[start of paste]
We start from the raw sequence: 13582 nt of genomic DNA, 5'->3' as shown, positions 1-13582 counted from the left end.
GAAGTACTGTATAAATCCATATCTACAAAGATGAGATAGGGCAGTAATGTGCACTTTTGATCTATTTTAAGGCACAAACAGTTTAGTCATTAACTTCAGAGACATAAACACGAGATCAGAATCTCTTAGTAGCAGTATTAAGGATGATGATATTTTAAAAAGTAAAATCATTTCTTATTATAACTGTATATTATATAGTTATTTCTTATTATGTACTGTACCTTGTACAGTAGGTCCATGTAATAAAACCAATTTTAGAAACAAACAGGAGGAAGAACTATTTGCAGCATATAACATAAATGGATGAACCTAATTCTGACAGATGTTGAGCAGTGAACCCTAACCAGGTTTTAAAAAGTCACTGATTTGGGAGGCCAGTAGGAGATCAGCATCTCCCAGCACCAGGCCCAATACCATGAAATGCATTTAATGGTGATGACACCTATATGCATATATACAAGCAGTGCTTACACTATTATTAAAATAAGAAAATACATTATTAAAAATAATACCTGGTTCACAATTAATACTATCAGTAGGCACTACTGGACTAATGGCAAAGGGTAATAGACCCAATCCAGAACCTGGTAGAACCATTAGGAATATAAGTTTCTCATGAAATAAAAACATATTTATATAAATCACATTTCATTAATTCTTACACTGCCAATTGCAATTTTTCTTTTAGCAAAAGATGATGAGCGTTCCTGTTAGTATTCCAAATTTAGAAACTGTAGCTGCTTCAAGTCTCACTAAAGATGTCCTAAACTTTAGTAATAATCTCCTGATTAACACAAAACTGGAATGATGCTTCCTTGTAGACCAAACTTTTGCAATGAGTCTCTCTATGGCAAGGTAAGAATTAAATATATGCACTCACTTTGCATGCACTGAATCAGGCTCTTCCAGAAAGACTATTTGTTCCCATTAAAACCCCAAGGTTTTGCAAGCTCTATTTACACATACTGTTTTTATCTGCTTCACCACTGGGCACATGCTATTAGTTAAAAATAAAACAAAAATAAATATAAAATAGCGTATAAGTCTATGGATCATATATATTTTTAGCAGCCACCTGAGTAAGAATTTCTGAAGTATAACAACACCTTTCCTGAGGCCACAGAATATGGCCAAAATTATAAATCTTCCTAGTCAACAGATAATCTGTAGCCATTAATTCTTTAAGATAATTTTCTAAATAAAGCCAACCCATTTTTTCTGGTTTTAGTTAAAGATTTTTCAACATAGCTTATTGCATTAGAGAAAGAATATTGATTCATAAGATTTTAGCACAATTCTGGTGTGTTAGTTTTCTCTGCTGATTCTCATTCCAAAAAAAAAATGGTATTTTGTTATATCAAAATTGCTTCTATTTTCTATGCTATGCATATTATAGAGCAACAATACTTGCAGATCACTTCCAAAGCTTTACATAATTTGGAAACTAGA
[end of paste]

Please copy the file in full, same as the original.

We start from the raw sequence: 13582 nt of genomic DNA, 5'->3' as shown, positions 1-13582 counted from the left end.
GAAGTACTGTATAAATCCATATCTACAAAGATGAGATAGGGCAGTAATGTGCACTTTTGATCTATTTTAAGGCACAAACAGTTTAGTCATTAACTTCAGAGACATAAACACGAGATCAGAATCTCTTAGTAGCAGTATTAAGGATGATGATATTTTAAAAAGTAAAATCATTTCTTATTATAACTGTATATTATATAGTTATTTCTTATTATGTACTGTACCTTGTACAGTAGGTCCATGTAATAAAACCAATTTTAGAAACAAACAGGAGGAAGAACTATTTGCAGCATATAACATAAATGGATGAACCTAATTCTGACAGATGTTGAGCAGTGAACCCTAACCAGGTTTTAAAAAGTCACTGATTTGGGAGGCCAGTAGGAGATCAGCATCTCCCAGCACCAGGCCCAATACCATGAAATGCATTTAATGGTGATGACACCTATATGCATATATACAAGCAGTGCTTACACTATTATTAAAATAAGAAAATACATTATTAAAAATAATACCTGGTTCACAATTAATACTATCAGTAGGCACTACTGGACTAATGGCAAAGGGTAATAGACCCAATCCAGAACCTGGTAGAACCATTAGGAATATAAGTTTCTCATGAAATAAAAACATATTTATATAAATCACATTTCATTAATTCTTACACTGCCAATTGCAATTTTTCTTTTAGCAAAAGATGATGAGCGTTCCTGTTAGTATTCCAAATTTAGAAACTGTAGCTGCTTCAAGTCTCACTAAAGATGTCCTAAACTTTAGTAATAATCTCCTGATTAACACAAAACTGGAATGATGCTTCCTTGTAGACCAAACTTTTGCAATGAGTCTCTCTATGGCAAGGTAAGAATTAAATATATGCACTCACTTTGCATGCACTGAATCAGGCTCTTCCAGAAAGACTATTTGTTCCCATTAAAACCCCAAGGTTTTGCAAGCTCTATTTACACATACTGTTTTTATCTGCTTCACCACTGGGCACATGCTATTAGTTAAAAATAAAACAAAAATAAATATAAAATAGCGTATAAGTCTATGGATCATATATATTTTTAGCAGCCACCTGAGTAAGAATTTCTGAAGTATAACAACACCTTTCCTGAGGCCACAGAATATGGCCAAAATTATAAATCTTCCTAGTCAACAGATAATCTGTAGCCATTAATTCTTTAAGATAATTTTCTAAATAAAGCCAACCCATTTTTTCTGGTTTTAGTTAAAGATTTTTCAACATAGCTTATTGCATTAGAGAAAGAATATTGATTCATAAGATTTTAGCACAATTCTGGTGTGTTAGTTTTCTCTGCTGATTCTCATTCCAAAAAAAAAATGGTATTTTGTTATATCAAAATTGCTTCTATTTTCTATGCTATGCATATTATAGAGCAACAATACTTGCAGATCACTTCCAAAGCTTTACATAATTTGGAAACTAGA